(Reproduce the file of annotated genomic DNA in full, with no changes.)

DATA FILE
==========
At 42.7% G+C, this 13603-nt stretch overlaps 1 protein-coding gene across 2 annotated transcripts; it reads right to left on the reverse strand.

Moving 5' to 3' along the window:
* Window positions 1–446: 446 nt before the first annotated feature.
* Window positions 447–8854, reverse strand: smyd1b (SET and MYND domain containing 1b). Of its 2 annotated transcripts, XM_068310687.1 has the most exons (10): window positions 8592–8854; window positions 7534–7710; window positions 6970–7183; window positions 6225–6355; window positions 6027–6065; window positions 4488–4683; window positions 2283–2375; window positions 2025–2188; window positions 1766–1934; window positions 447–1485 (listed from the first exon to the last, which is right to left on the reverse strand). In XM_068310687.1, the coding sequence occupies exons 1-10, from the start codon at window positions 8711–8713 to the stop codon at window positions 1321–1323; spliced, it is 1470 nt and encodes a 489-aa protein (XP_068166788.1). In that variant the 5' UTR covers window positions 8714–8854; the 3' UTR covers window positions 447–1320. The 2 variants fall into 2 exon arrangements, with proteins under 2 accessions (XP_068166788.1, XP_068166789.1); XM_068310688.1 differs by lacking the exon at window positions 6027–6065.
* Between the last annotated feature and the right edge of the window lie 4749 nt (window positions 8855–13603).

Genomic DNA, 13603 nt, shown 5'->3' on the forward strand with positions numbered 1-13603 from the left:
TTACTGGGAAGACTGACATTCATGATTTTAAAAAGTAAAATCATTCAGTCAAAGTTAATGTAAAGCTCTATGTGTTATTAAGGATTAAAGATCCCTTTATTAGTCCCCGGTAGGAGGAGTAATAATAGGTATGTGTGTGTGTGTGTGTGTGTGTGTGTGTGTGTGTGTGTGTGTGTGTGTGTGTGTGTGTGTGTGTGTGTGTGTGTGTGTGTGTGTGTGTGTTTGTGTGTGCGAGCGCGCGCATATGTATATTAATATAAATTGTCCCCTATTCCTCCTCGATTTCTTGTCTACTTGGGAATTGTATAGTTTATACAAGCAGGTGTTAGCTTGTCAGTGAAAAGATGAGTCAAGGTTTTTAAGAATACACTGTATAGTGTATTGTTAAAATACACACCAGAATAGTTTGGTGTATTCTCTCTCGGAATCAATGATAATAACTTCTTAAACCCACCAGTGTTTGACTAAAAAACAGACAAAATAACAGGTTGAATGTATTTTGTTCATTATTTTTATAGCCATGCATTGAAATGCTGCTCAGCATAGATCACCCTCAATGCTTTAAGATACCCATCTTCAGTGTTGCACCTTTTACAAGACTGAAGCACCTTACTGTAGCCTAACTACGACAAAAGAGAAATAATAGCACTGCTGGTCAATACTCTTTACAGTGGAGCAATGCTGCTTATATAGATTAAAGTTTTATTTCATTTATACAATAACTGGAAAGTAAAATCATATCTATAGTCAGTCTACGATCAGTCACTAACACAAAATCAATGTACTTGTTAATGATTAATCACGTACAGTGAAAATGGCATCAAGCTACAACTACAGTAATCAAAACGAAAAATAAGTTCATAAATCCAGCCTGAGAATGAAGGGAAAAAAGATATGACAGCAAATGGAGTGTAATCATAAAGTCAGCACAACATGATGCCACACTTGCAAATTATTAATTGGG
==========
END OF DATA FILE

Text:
At 42.7% G+C, this 13603-nt stretch overlaps 1 protein-coding gene across 2 annotated transcripts; it reads right to left on the reverse strand.

Moving 5' to 3' along the window:
* Window positions 1–446: 446 nt before the first annotated feature.
* Window positions 447–8854, reverse strand: smyd1b (SET and MYND domain containing 1b). Of its 2 annotated transcripts, XM_068310687.1 has the most exons (10): window positions 8592–8854; window positions 7534–7710; window positions 6970–7183; window positions 6225–6355; window positions 6027–6065; window positions 4488–4683; window positions 2283–2375; window positions 2025–2188; window positions 1766–1934; window positions 447–1485 (listed from the first exon to the last, which is right to left on the reverse strand). In XM_068310687.1, the coding sequence occupies exons 1-10, from the start codon at window positions 8711–8713 to the stop codon at window positions 1321–1323; spliced, it is 1470 nt and encodes a 489-aa protein (XP_068166788.1). In that variant the 5' UTR covers window positions 8714–8854; the 3' UTR covers window positions 447–1320. The 2 variants fall into 2 exon arrangements, with proteins under 2 accessions (XP_068166788.1, XP_068166789.1); XM_068310688.1 differs by lacking the exon at window positions 6027–6065.
* Between the last annotated feature and the right edge of the window lie 4749 nt (window positions 8855–13603).

Genomic DNA, 13603 nt, shown 5'->3' on the forward strand with positions numbered 1-13603 from the left:
TTACTGGGAAGACTGACATTCATGATTTTAAAAAGTAAAATCATTCAGTCAAAGTTAATGTAAAGCTCTATGTGTTATTAAGGATTAAAGATCCCTTTATTAGTCCCCGGTAGGAGGAGTAATAATAGGTATGTGTGTGTGTGTGTGTGTGTGTGTGTGTGTGTGTGTGTGTGTGTGTGTGTGTGTGTGTGTGTGTGTGTGTGTGTGTGTGTGTGTGTGTGTTTGTGTGTGCGAGCGCGCGCATATGTATATTAATATAAATTGTCCCCTATTCCTCCTCGATTTCTTGTCTACTTGGGAATTGTATAGTTTATACAAGCAGGTGTTAGCTTGTCAGTGAAAAGATGAGTCAAGGTTTTTAAGAATACACTGTATAGTGTATTGTTAAAATACACACCAGAATAGTTTGGTGTATTCTCTCTCGGAATCAATGATAATAACTTCTTAAACCCACCAGTGTTTGACTAAAAAACAGACAAAATAACAGGTTGAATGTATTTTGTTCATTATTTTTATAGCCATGCATTGAAATGCTGCTCAGCATAGATCACCCTCAATGCTTTAAGATACCCATCTTCAGTGTTGCACCTTTTACAAGACTGAAGCACCTTACTGTAGCCTAACTACGACAAAAGAGAAATAATAGCACTGCTGGTCAATACTCTTTACAGTGGAGCAATGCTGCTTATATAGATTAAAGTTTTATTTCATTTATACAATAACTGGAAAGTAAAATCATATCTATAGTCAGTCTACGATCAGTCACTAACACAAAATCAATGTACTTGTTAATGATTAATCACGTACAGTGAAAATGGCATCAAGCTACAACTACAGTAATCAAAACGAAAAATAAGTTCATAAATCCAGCCTGAGAATGAAGGGAAAAAAGATATGACAGCAAATGGAGTGTAATCATAAAGTCAGCACAACATGATGCCACACTTGCAAATTATTAATTGGG